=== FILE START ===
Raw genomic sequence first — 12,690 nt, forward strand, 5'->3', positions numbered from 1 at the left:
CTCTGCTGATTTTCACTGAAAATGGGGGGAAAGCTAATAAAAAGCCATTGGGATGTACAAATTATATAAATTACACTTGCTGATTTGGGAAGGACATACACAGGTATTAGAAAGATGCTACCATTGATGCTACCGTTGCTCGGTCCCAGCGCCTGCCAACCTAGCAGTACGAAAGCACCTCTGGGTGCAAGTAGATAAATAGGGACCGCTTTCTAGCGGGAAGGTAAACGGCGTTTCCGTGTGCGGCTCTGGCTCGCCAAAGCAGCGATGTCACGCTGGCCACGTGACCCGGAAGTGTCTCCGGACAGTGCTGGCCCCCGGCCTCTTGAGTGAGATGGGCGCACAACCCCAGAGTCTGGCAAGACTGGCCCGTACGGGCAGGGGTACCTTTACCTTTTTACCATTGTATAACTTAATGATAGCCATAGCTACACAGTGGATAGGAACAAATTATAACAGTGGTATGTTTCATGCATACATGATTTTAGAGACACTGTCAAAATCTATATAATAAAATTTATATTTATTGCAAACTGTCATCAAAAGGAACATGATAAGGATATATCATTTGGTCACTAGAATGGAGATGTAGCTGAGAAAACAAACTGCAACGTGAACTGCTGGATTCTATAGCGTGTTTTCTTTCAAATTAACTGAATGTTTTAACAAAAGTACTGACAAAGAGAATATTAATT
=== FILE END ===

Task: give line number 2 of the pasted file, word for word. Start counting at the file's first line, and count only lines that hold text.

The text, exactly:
CTCTGCTGATTTTCACTGAAAATGGGGGGAAAGCTAATAAAAAGCCATTGGGATGTACAAATTATATAAATTACACTTGCTGATTTGGGAAGGACATACACAGGTATTAGAAAGATGCTACCATTGATGCTACCGTTGCTCGGTCCCAGCGCCTGCCAACCTAGCAGTACGAAAGCACCTCTGGGTGCAAGTAGATAAATAGGGACCGCTTTCTAGCGGGAAGGTAAACGGCGTTTCCGTGTGCGGCTCTGGCTCGCCAAAGCAGCGATGTCACGCTGGCCACGTGACCCGGAAGTGTCTCCGGACAGTGCTGGCCCCCGGCCTCTTGAGTGAGATGGGCGCACAACCCCAGAGTCTGGCAAGACTGGCCCGTACGGGCAGGGGTACCTTTACCTTTTTACCATTGTATAACTTAATGATAGCCATAGCTACACAGTGGATAGGAACAAATTATAACAGTGGTATGTTTCATGCATACATGATTTTAGAGACACTGTCAAAATCTATATAATAAAATTTATATTTATTGCAAACTGTCATCAAAAGGAACATGATAAGGATATATCATTTGGTCACTAGAATGGAGATGTAGCTGAGAAAACAAACTGCAACGTGAACTGCTGGATTCTATAGCGTGTTTTCTTTCAAATTAACTGAATGTTTTAACAAAAGTACTGACAAAGAGAATATTAATT